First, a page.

In any case, even the best-performing glove is of little worth if the end user puts it aside because it is uncomfortable or it makes his or her work more difficult. Unfortunately, it’s not uncommon for a buyer to choose a certain style of cut-protection glove based largely on price and then find that function, fit, or other considerations force a re-evaluation and another purchase of a style that is more expensive but works better. It is essential to acquire end user testing input on fit, comfort, and flexibility, as well as issues such as cuff style and even color. Comfort and ease of use as well as a sense of ownership can motivate workers to use the gloves faithfully.

As in many other circumstances, advanced technology provides great benefits in terms of increased performance while it simultaneously complicates the selection process. When decades ago the choice might have been limited to either rubber or leather, today the wide variety of glove materials, performance properties, and styles enables the end user to essentially custom-tailor glove construction to maximize safety, comfort, and cost-effectiveness for a particular application. Careful research of glove suppliers’ comprehensive offerings, understanding of cut-resistance standards, and full use of safety-related resources will enable end users to choose gloves that maximize the return on this important investment in worker safety.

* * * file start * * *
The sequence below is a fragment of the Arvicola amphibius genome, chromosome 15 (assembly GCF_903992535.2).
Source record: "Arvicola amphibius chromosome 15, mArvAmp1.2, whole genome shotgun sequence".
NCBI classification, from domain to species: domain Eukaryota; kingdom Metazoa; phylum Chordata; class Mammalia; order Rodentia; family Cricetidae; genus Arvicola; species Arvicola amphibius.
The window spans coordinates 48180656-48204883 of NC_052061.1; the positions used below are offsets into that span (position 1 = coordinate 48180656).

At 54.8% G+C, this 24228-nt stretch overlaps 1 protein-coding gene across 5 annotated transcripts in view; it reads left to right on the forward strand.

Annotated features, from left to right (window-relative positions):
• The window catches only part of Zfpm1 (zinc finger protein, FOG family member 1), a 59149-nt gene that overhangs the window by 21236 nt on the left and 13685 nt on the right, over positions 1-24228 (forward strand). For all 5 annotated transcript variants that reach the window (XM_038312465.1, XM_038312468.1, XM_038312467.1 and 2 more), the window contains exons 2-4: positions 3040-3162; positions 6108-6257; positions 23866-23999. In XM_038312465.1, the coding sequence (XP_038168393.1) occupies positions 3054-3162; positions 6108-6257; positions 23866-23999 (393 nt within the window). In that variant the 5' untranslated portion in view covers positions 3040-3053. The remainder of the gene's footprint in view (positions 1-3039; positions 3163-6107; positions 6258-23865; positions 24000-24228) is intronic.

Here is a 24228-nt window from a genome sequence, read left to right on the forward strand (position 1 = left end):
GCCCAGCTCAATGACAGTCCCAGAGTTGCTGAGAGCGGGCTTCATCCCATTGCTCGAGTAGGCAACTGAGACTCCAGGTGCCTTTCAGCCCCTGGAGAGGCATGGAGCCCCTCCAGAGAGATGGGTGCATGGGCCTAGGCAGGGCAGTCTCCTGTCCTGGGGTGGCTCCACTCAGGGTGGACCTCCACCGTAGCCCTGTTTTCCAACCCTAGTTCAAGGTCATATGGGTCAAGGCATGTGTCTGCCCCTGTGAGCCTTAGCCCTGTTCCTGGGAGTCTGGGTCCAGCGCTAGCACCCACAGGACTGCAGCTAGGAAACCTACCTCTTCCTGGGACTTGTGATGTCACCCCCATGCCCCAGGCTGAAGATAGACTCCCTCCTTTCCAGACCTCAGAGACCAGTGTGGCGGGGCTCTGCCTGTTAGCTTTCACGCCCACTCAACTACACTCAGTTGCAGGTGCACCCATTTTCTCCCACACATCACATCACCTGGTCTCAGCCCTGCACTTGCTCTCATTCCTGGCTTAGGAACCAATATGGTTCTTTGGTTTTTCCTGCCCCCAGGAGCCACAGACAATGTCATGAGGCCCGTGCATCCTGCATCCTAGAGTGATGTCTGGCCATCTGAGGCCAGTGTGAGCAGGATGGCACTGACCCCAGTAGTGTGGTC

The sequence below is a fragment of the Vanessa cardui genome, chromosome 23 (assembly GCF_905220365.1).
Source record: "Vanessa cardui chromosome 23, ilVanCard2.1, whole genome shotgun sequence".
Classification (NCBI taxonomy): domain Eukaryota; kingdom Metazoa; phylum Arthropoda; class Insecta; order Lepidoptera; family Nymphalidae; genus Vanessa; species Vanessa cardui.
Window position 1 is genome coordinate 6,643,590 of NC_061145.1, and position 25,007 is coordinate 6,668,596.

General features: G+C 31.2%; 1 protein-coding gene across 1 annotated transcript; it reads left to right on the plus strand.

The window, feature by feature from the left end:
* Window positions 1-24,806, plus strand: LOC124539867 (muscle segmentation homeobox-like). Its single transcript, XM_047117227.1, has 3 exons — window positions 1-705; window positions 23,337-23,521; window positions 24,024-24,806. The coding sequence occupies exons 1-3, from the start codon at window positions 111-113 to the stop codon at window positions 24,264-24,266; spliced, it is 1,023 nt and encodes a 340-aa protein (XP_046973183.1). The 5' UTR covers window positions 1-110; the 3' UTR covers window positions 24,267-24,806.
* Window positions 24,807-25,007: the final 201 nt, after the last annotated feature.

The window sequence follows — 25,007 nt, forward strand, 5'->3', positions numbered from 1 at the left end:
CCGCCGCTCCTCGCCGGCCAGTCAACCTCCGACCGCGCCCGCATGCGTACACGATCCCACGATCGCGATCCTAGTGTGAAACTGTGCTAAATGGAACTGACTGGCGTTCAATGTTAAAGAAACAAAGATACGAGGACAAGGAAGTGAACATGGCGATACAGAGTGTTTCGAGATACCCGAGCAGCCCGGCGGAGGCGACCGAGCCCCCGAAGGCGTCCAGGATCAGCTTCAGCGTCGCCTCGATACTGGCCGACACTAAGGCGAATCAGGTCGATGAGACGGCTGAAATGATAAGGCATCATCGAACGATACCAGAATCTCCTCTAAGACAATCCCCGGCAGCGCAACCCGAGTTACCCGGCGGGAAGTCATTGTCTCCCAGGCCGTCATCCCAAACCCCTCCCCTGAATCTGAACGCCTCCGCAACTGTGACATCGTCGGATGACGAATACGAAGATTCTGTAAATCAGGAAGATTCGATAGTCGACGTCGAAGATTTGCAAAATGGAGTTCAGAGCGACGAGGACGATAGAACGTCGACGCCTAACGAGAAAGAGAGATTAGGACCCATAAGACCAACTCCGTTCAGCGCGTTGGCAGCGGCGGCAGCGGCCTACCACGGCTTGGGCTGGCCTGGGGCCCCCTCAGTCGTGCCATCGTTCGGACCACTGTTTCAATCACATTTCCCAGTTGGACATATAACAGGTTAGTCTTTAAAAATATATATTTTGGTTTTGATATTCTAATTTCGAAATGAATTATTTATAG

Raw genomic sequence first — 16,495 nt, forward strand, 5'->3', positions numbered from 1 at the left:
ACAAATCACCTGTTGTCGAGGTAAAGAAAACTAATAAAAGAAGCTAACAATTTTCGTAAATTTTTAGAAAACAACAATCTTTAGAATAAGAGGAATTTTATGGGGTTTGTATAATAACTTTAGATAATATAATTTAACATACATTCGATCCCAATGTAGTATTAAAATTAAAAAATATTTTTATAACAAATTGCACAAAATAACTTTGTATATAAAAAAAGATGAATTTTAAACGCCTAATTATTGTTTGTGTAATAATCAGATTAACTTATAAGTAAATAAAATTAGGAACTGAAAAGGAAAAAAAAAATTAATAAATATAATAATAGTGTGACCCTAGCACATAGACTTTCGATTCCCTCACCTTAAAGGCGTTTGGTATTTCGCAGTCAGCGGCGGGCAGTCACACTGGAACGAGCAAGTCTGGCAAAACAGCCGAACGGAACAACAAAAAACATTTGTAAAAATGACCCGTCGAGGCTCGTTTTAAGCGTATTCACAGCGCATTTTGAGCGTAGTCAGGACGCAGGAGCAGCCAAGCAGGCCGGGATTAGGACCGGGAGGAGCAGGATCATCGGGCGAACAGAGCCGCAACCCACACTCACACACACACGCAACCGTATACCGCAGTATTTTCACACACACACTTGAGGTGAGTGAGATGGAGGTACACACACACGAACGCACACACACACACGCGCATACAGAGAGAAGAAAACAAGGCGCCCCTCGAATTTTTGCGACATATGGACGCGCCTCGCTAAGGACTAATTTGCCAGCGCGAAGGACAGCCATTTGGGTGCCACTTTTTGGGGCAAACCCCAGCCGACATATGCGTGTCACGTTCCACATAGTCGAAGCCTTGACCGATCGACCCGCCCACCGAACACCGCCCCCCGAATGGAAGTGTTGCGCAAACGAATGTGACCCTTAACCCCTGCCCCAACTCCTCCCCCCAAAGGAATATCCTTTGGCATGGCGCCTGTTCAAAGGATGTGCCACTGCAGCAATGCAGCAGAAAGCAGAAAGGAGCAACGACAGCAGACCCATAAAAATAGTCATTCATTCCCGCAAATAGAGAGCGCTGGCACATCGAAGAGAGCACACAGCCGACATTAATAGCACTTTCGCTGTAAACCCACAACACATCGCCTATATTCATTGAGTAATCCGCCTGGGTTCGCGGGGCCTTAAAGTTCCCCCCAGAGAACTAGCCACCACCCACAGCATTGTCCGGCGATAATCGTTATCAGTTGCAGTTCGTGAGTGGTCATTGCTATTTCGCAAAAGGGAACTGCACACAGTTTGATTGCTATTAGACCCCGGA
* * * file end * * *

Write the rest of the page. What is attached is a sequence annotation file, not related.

Please consult your safety professional to determine the right glove for your particular application. Always ensure your selected glove complies with the mandated safety standard recommended for your particular application.

This article originally appeared in the February 2015 issue of Occupational Health & Safety.